They weathered the storm

Where many of our tenured treasures failed to survive the great cold spell of mid-February, oxblood lilies have come through with flying colors.

Oxblood lilies look like miniature amaryllis of the spring.

I wasn’t sure they were going to, though. Our son and his wife were in town over the Labor Day weekend – their first, albeit really fast – visit in years. I had so hoped these little jewels would be in bloom to mark the occasion. That’s their usual time to start flowering. But only one lonely blossom.

I feared I had lost most of my crop. After all, they normally bloom in a pack, with scores of flower stalks springing up overnight, almost like rainlilies. The leaves come later, so until the buds show, you really don’t know what you have.

Continued Below

Then, over this past weekend, up came the stalks, buds and blooms. They brought cheer to my heart. I’ve been growing them for 35 years, ever since a friend in Mansfield gave me a hearty start. Those are still growing in another part of our gardens. These are a more recent planting from 8 or 9 years ago, and it looks like they’re here to stay.

Sunlight brings out the rich colors of the oxblood lilies.

What you need to know about oxblood lilies…
Rhodophiala bifida.
Oxblood lily, also known as Schoolhouse lily because it blooms at time school resumes in autumn.
Native to Argentina.
Grows to 10 inches tall while in bloom.
Produces multiple blooms atop its stems.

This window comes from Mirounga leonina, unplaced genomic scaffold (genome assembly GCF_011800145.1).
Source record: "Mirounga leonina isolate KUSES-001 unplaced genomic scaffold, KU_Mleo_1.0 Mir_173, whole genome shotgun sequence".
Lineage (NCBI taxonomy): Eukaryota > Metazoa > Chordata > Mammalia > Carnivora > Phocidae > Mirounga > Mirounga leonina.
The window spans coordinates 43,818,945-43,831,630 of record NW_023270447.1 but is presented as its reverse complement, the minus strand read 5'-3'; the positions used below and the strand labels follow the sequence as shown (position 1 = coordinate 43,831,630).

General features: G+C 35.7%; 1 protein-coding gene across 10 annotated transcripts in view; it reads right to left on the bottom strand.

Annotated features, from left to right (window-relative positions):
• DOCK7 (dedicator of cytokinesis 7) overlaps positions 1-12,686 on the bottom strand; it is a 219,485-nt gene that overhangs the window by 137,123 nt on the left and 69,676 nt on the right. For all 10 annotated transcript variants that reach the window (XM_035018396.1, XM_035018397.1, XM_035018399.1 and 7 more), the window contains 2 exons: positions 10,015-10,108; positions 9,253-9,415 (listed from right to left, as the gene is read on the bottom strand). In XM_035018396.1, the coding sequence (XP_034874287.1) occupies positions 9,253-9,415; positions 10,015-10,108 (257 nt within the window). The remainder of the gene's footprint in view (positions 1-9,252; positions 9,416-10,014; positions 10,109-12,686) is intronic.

Often reblooms second, sometimes third time 10-14 days between bloom cycles.
Mass bulbs closely together for best show.
Plant 3 inches deep and 3 inches apart in morning sun, afternoon shade.
Plan on leaving them undisturbed for many years so bulbs can multiply.
Leaves follow fall bloom cycles and will remain in place through winter and into spring. It’s important that you allow them to remain until they die away naturally.
Bulbs may be sold in local independent retail garden centers and from the best online bulb sources. Avoid “bargain” bulb sellers. I’ve bought twice on eBay. The first time I got great bulbs about this time of year. The second time the bulbs from a different source were much smaller, and were quite inferior. Do your homework. Know your source.

Friend and plant-man-above-all-others Greg Grant shared this photo of a pink oxblood lily. He also sent me one of my own. It hasn’t bloomed yet this year, but I’m sure that it will!
Posted by Neil Sperry
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